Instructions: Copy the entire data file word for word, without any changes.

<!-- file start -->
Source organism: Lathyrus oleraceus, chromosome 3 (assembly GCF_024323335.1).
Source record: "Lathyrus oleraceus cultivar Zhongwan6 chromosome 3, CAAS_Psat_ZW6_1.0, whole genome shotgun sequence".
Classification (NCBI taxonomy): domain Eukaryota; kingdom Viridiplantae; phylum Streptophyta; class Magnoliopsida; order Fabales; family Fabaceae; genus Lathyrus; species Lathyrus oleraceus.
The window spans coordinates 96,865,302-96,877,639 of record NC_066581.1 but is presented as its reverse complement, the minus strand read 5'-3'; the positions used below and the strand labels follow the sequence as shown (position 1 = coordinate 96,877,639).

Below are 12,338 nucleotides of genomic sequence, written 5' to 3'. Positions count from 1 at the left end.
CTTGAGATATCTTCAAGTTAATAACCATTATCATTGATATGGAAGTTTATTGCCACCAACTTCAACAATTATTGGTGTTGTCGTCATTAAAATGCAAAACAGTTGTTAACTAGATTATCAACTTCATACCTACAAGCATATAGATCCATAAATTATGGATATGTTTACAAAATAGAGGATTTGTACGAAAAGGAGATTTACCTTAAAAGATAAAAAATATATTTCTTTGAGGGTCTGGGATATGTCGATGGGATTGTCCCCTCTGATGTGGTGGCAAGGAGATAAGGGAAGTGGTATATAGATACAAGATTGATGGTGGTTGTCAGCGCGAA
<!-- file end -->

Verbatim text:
Source organism: Lathyrus oleraceus, chromosome 3 (assembly GCF_024323335.1).
Source record: "Lathyrus oleraceus cultivar Zhongwan6 chromosome 3, CAAS_Psat_ZW6_1.0, whole genome shotgun sequence".
Classification (NCBI taxonomy): domain Eukaryota; kingdom Viridiplantae; phylum Streptophyta; class Magnoliopsida; order Fabales; family Fabaceae; genus Lathyrus; species Lathyrus oleraceus.
The window spans coordinates 96,865,302-96,877,639 of record NC_066581.1 but is presented as its reverse complement, the minus strand read 5'-3'; the positions used below and the strand labels follow the sequence as shown (position 1 = coordinate 96,877,639).

Below are 12,338 nucleotides of genomic sequence, written 5' to 3'. Positions count from 1 at the left end.
CTTGAGATATCTTCAAGTTAATAACCATTATCATTGATATGGAAGTTTATTGCCACCAACTTCAACAATTATTGGTGTTGTCGTCATTAAAATGCAAAACAGTTGTTAACTAGATTATCAACTTCATACCTACAAGCATATAGATCCATAAATTATGGATATGTTTACAAAATAGAGGATTTGTACGAAAAGGAGATTTACCTTAAAAGATAAAAAATATATTTCTTTGAGGGTCTGGGATATGTCGATGGGATTGTCCCCTCTGATGTGGTGGCAAGGAGATAAGGGAAGTGGTATATAGATACAAGATTGATGGTGGTTGTCAGCGCGAA